Is “The Death of Nancy Drew” an Insult to Nancy’s Legacy?

Death of Nancy Drew Controversy

April 2020 marks the 90th anniversary of Nancy Drew. To celebrate, Dynamite Comics announced that a new title, The Death of Nancy Drew will be released. The comic continues the Nancy Drew and Hardy Boys noir-inspired six-comic series The Big Lie, in which the Hardy Boys investigate their father’s murder. The premise of the new comic seems to be that the people responsible for Mr. Hardy’s death have come after Nancy in revenge. The Hardy Boys are now investigating who killed Nancy.

The news of the release immediately created a fan uproar, with Nancy Drew devotees arguing that celebrating Nancy’s 90th anniversary by killing her off and featuring the Hardy Boys instead is an insult to Nancy’s feminist legacy. This criticism might be valid, if we are to assume that Nancy is really dead. But I think we all know that Nancy will soon “resurrect” herself and get in on the crime-solving action. Indeed, fans have already posited that Nancy faked her own death in order to investigate from the shadows.

It seems to me that outrage over the new title has spread, in part, due to news articles that do not give readers the overall picture. Headlines screaming, “Nancy Drew is Dead!” might be good for clickbait, but they do not explain to fans that the new comic is part of a continuing series that is deliberately dark in order to explore Nancy in a new way for contemporary audiences, nor that the story naturally follows from The Big Lie. If Nancy has angered villains in the first series, of course we expect them to target her in the next. And, of course, we do not assume she is really, truly dead.

Nancy Drew has been a lucrative franchise for 90 years. It obviously makes no sense to kill her off for her anniversary, or, indeed, at all, at any time. Perhaps it could be argued that even fake killing her off is disrespectful, but I suspect that readers of the comic may come to enjoy the plot twist, which assuredly will show readers that Nancy is just as clever as ever. And, if they do not, there are plenty of other variations of Nancy Drew out there to enjoy.

I propose that fans read The Death of Nancy Drew before unilaterally deciding it is an insult to fans everywhere. After all, right now, no one but the creators know what the content is or how Nancy’s death is handled. Heaping outrage upon the creators with little information is really rather unfair. Author Anthony Del Cole says he is a huge fan of Nancy’s and would never disrespect her legacy. Let’s give him the chance to show it.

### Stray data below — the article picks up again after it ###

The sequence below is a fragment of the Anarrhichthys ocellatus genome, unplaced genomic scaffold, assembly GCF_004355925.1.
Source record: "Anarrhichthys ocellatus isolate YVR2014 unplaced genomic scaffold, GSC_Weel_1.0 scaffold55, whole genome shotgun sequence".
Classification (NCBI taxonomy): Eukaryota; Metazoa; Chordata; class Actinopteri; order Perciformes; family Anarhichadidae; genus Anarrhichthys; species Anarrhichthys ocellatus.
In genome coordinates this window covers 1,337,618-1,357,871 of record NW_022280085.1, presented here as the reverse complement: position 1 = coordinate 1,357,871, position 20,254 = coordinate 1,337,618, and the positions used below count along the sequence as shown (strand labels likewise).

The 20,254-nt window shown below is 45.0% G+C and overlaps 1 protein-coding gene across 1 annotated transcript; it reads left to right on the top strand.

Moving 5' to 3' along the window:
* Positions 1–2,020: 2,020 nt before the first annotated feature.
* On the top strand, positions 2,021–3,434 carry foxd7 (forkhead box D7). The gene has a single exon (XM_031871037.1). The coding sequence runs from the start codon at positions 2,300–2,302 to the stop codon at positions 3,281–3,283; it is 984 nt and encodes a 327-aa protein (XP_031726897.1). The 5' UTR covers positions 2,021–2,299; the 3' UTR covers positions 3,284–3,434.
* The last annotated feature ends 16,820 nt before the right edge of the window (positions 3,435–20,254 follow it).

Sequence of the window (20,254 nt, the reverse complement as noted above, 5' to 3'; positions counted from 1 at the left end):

10 thoughts on “Is “The Death of Nancy Drew” an Insult to Nancy’s Legacy?

  1. Jackie B @ Death by Tsundoku says:

    I second your perspective. I get so frustrated when people judge books before they read them, let alone before they are published! What’s the point? It’s just speculation and hearsay. I could totally see Drew faking her own death to discover the real killer. She wouldn’t be the first detective to do so, either.


    • Krysta says:

      This case is particularly baffling to me just because it’s obvious Nancy isn’t actually dead. I don’t need to read the book to know she’ll be back. Nancy’s a lucrative franchise, for goodness sake!

      Liked by 1 person

    • Briana | Pages Unbound says:

      It reminds me a lot of when people were upset about Captain American becoming a Nazi in one of the comics or something–they hadn’t read it, the story arc wasn’t over, and most of the people probably hadn’t read ANY of the comics before getting upset about it. I think there was also a final overall arc where, you know, was not actually a Nazi.

      Liked by 2 people

      • Jackie B @ Death by Tsundoku says:

        There was!~ It was all a big scam so that he could infiltrate Hydra. But, I understand why the internet was so upset, honestly.

        It was a cliffhanger at the end of one volume where we suddenly found out he was a Hydra agent. This whole volume of Captain America: Steve Rogers, No 1 was a little weird. Captain America was a comic developed by Jews about destroying Nazis and they ended this volume with Captain cooperating with the Nazis? It was completely out of left-field. While this is a boilerplate comic book twist, people were upset at what Captain America represents and how two words, “Hail Hydra” completely destroyed that representation. Did they go to far? Oh yes. The Captain America of this series is truly a believer in Hydra and shares deliberate reasoning for the horrors he’s executing.

        Sure, Captain America is trapped in a high-powered MacGuffin that rewrites reality. But that isn’t revealed until MUCH later in the comics. So fans had multiple volumes where their beloved representation of the power of democracy takes over America with himself as a dictator, while murdering millions. This series makes a somewhat compelling case for fascism. And he convinced characters from marginalized groups who had traditionally stood up for their people (Magneto as a Jew fighting the Nazis in WWII) to join his cause. It was… not a strong play on Marvel’s part.


  2. louloureads says:

    I actually didn’t know about the Nancy Drew noir comics until this furore, so I am grateful to it as they seem extremely up my street. (I have got very into Veronica Mars lately and it feels just like Dark Nancy Drew, so I am glad that Dark Nancy Drew actually exists!)


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